For someone with David Novak’s reputation, having been writing about Jewish theology and law since the early 1970’s, his subsequent publications need not lay the groundwork for new ideas. He can simply further develop what he’s already established, namely, a method of talking about Jewish theology in a way that engages with philosophy, is meaningful to theologians of other faiths, and is pertinent to the public square.
His latest book, Athens and Jerusalem: God, Humans, and Nature belongs in the first category. Since it is a comparative study, however, it means that Novak gets to demonstrate his thorough grasp of Greek and German philosophy in addition to his mastery of Jewish theology. The book is based on the Gifford Lectures, which he delivered in 2017. The purpose of the text is to show how philosophy and theology can be in dialogue with one another without subsuming or excluding each other.
The book is geared towards academics, inasmuch as the majority of the text is dedicated to dense metaphysical questions.
The book includes six chapters: the first builds on philosopher Leo Strauss’ analysis of the interaction between philosophy and theology; the second concerns the relationship between God and nature and associated concepts, such as God’s immutability and miracles; the third chapter is a discussion of the relationship between humans and nature; the fourth chapter deals with the ideas of Philo of Alexandria vis-a -vis those of Plato, with a particular focuses on the relationship between theory and praxis; the fifth is a sustained study of Aristotle’s causes, and Maimonides’ incorporation of several of them; and the final chapter relates to the influence of Kant on Hermann Cohen, the Jewish philosopher who has adapted much of his moral framework.
In the final three chapters, Novak organizes the views of each thinker into a discourse on four relationships – humans and God, humans and other humans, God and nature, and humans and nature. Given that the Jewish thinkers treated in subsequent chapters do not build on those discussed in previous ones, certainly not in the case of Maimonides and Philo, it is best to see the book as collection of distinct essays, each offering its own rewards.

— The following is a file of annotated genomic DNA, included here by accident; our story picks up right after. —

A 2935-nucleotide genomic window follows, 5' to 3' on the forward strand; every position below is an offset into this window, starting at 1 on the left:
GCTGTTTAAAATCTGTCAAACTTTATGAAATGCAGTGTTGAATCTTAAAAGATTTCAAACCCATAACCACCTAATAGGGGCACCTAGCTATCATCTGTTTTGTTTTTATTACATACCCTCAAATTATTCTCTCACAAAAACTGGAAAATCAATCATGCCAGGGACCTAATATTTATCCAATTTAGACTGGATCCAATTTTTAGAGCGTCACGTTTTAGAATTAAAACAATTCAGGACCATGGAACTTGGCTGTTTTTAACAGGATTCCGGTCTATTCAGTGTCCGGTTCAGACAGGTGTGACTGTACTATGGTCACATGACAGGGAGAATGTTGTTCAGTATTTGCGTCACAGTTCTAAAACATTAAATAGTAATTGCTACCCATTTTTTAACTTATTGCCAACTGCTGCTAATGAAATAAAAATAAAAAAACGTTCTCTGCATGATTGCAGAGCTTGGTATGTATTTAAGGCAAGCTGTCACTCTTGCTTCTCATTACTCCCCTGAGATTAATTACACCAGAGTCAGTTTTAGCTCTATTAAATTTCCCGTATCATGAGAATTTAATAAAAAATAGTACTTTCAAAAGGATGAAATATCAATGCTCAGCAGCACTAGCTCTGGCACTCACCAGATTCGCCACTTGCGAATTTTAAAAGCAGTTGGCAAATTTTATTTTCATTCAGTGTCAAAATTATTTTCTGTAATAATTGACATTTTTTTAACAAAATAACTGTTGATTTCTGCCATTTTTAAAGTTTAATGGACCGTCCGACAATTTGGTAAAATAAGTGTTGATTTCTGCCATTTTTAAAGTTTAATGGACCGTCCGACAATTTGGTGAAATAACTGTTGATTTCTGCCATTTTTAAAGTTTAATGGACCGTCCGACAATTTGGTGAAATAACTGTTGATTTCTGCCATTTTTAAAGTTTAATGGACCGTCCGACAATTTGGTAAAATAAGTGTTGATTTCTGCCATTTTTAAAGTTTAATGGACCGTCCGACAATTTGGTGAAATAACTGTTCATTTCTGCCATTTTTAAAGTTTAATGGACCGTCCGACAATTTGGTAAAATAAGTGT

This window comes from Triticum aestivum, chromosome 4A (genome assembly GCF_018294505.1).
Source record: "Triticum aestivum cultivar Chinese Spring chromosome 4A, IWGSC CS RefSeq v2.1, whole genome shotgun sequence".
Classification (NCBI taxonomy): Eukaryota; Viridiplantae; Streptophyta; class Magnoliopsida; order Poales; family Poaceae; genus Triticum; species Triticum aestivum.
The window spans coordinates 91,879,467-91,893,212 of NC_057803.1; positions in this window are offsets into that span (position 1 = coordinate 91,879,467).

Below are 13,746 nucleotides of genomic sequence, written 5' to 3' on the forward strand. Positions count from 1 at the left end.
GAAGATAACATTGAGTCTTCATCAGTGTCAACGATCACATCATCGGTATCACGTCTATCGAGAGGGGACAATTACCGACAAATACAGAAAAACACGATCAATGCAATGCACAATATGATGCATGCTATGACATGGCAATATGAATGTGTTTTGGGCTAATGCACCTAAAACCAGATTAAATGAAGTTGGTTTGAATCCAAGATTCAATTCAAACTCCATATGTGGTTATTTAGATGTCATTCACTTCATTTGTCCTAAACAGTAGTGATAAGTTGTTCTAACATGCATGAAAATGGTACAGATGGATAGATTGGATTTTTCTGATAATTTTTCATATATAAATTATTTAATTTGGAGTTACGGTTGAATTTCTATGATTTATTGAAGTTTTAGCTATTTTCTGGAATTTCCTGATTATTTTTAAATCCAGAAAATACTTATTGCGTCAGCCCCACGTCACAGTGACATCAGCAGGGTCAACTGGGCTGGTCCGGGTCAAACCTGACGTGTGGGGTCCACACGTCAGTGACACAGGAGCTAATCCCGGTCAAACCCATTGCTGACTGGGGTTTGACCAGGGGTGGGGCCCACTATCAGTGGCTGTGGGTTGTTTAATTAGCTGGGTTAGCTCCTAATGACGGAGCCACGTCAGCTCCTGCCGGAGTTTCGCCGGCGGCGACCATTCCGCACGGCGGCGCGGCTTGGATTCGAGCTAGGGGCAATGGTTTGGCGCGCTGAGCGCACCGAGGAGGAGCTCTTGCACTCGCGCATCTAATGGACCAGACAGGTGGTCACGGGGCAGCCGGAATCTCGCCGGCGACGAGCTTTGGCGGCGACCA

The first chapter includes an interesting insight into the common ground shared by philosophy and theology, such as the fact that they both begin with givens and both are subject to “rational explication.” The second chapter has a contemporary feel, as can be seen when Novak touches on “orthodox” environmentalists, who he describes as embracing a “strange God.” Considering the relative dearth of philosophical engagement with his work, the book’s chapter on Philo, and the helpful way that Novak situates him in the context of the Jewish community in Ptolemaic Egypt, is an important contribution.
The following chapter makes a few subtle distinctions between Maimonides and Aristotle’s philosophies. The question the reader is left with, however, is that, since Novak also states that Maimonides’ thought is based on a metaphysical model that is no longer valid, how much of these ideas can or should still have a bearing on Jewish thought.
No such problem exists with respect to Immanuel Kant, who Novak treats in the final chapter. Novak convincingly shows that, unlike Maimonides, Kant is still relevant, not only because of the emphasis he puts on universality but also on his focus on law, which sounds to Jews like a mitzvah. Here Novak draws a slightly problematic parallel: Novak states that, just as for Kant, our knowledge, or limitation thereof, plays itself out in ethics, since we cannot know others in themselves and must respect them, so too the Jewish view of nature describes it as something we have no dominance over. Nevertheless, there is little evidence that it is our knowledge of nature, rather than our susceptibility to it, that is at issue in the pertinent Jewish sources.
Novak then moves on to show how Hermann Cohen builds on Kant’s ideas. In a discussion that touches on the famous “Euthyphro dilemma” (are we to follow what is just because God commands us, or because it is just?) Novak explains that Cohen’s view, which is that “goodness” itself is what commands human beings, results in the problematic position that God is subordinate to goodness. While this is a well argued point, the transition into Cohen is a little hasty and is somewhat incongruent with the other chapters, inasmuch as they feature a Jewish thinker who responds to philosophy, rather than incorporate it wholesale.
Novak touches on Cohen’s view of the messianic age. This position is explained in the context of Cohen’s response to communistic materialism but also to Zionism. This point raises a fascinating discussion on Novak’s own view of redemption, which he describes as distinct from, and not conditional upon, the Zionist project. Seemingly as a foil to Kant, Novak then discusses Franz Rosenzweig, for whom, a direct relationship with God is possible.
Novak concludes the chapter by showing that the relationship between humans and that between humans and nature are not reducible to each other, even if they are all ultimately for the purpose of the relationship with God.
Despite these occasional opinions, the preponderance of the text is comprised of a sustained engagement with the primary sources, and that makes it stand out from Novak’s oeuvre. Nevertheless, the analysis is worthwhile for anyone who wants to know what those often quoted philosophers actually say.